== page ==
”As an actor, Brandon wanted to be Mel Gibson.” -Edward R. Pressman, coproducer of The Crow
The night Brandon Lee was rushed hemorrhaging to the New Hanover Regional Medical Center in Wilmington, N.C., The Crow‘s stunned cast and crew gathered at the hospital to wait. They waited for Brandon’s fiancee, Eliza Hutton, and his mother, Linda Lee Cadwell, who were flying in from Los Angeles. They waited for news about Brandon. They waited to hear what to do next.
The Crow had been shooting mainly at Carolco Studios in North Carolina for three months, usually at night, and frequently in a downpour jetted by rain machines. The surreal thriller, based on James O’Barr’s comic book about a rock musician who comes back from the dead to avenge his and his fiancee’s murders, offered Lee the starring role he had dreamed of-a part that would finally make him a leading man and distinguish him from his late father, martial-arts legend Bruce Lee.
In the early afternoon of March 31, 1993, about 12 hours after being hit by a bullet from an improperly loaded stunt gun, Lee died. The producers, who had scheduled three more days of filming with him, temporarily halted production and within hours began to face an agonizing choice: Should they finish the film or shelve it?
While they were coming to a decision, a traumatized Sofia Shinas, who played Brandon’s fiancee, Shelly, fled to her L.A. home. ”I was on the soundstage when it happened, and my agent wanted me out,” she says. ”I was an emotional wreck.” The rest of the cast and crew-with the exception of costar Ernie Hudson, who had returned to California days earlier when his brother-in- law died unexpectedly-stayed in Wilmington, dodging journalists and replaying Lee’s death in their minds. Two days later, coproducer Ed Pressman called them together on an empty soundstage at Carolco.
Pressman told the group that the filmmakers intended to continue the movie- a decision that would add $8 million to the $15 million budget. ”It was never technically (questioned) if we could complete it-it was always evident that Brandon’s role was basically done,” he says. ”The issue was psychological.” Recalls coproducer Jeff Most, ”It was only through Eliza’s great dedication to Brandon that we pushed on…. She knew how important this was to him, and that it would have been his wish to complete it.” (”All she did was agree to have them complete the film,” says a source close to Hutton, who has declined to speak to the press. ”Instinctively, she would have preferred not to deal with it at all.”)
Alex Proyas, 33, an Australian music-video director making his U.S. feature debut with The Crow, was perhaps the hardest to persuade. ”He was extremely close to Brandon,” Most says, ”and the nightmare was weighing on him. (He wanted) a psychological rest of however long he needed.” Within a day, Proyas agreed to Pressman’s proposal of an indefinite period of bereavement. And despite the crew’s mixed feelings, ”they said, ‘You tell us a date and a time, and we’ll be here,”’ Most recalls.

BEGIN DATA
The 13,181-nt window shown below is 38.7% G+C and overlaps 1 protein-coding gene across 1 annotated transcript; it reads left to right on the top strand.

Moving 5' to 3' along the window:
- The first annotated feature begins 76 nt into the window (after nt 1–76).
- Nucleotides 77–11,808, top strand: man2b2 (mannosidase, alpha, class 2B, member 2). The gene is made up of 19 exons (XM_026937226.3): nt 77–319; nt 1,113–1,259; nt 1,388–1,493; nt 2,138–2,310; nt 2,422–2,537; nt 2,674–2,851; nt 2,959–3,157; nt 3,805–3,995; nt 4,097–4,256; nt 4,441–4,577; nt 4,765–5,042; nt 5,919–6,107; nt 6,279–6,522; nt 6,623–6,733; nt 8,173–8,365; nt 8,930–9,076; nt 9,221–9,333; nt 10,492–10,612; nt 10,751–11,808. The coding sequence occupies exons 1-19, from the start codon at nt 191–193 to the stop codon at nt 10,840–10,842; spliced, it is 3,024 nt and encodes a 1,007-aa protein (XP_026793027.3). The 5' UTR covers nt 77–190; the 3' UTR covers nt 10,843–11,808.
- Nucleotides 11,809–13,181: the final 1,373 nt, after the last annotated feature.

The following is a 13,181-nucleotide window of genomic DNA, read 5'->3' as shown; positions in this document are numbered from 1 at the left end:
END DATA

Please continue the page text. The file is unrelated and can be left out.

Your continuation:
”Before we went to Wilmington, Brandon was so pleased. I remember him saying, ‘You know, whatever happens with this project, nothing is as important to me as the fact that I am playing Eric Draven. This is my finest character.”’ -Jeff Most
One month later, Proyas flew from Australia, where he’d gone just after Lee’s death, to L.A., where with Pressman’s help he began rewriting David Schow and John Shirley’s script. (Of the decision not to bring in the original writers, Most says, “We sought to bring another viewpoint to the project.”) In the revised script, Proyas would have to make up for Lee’s unshot scenes, most of which were intended to show Eric and Shelly’s passion for each other and more fully explain the motive for Eric’s back-from-the-dead revenge.
Six weeks after Lee’s death, Pressman placed calls to the cast and crew members, telling them to meet in Wilmington on May 26 to begin the work of completing the film.
The Crow‘s cast and crew had spent their time off bracing themselves for the return to North Carolina. “I didn’t want to go back and finish it,” says Hudson, who plays a policeman who comes to the ghostly Eric’s aid. “There was a part of me that said, ‘Yeah, right, this is for Brandon.’ No, it’s because you’ve got so much money put into this thing, and you need to make some money out of it. But then I got a call from Lance (Anderson, who did Lee’s makeup), and he felt we should do it for Brandon, because Brandon had worked very hard.”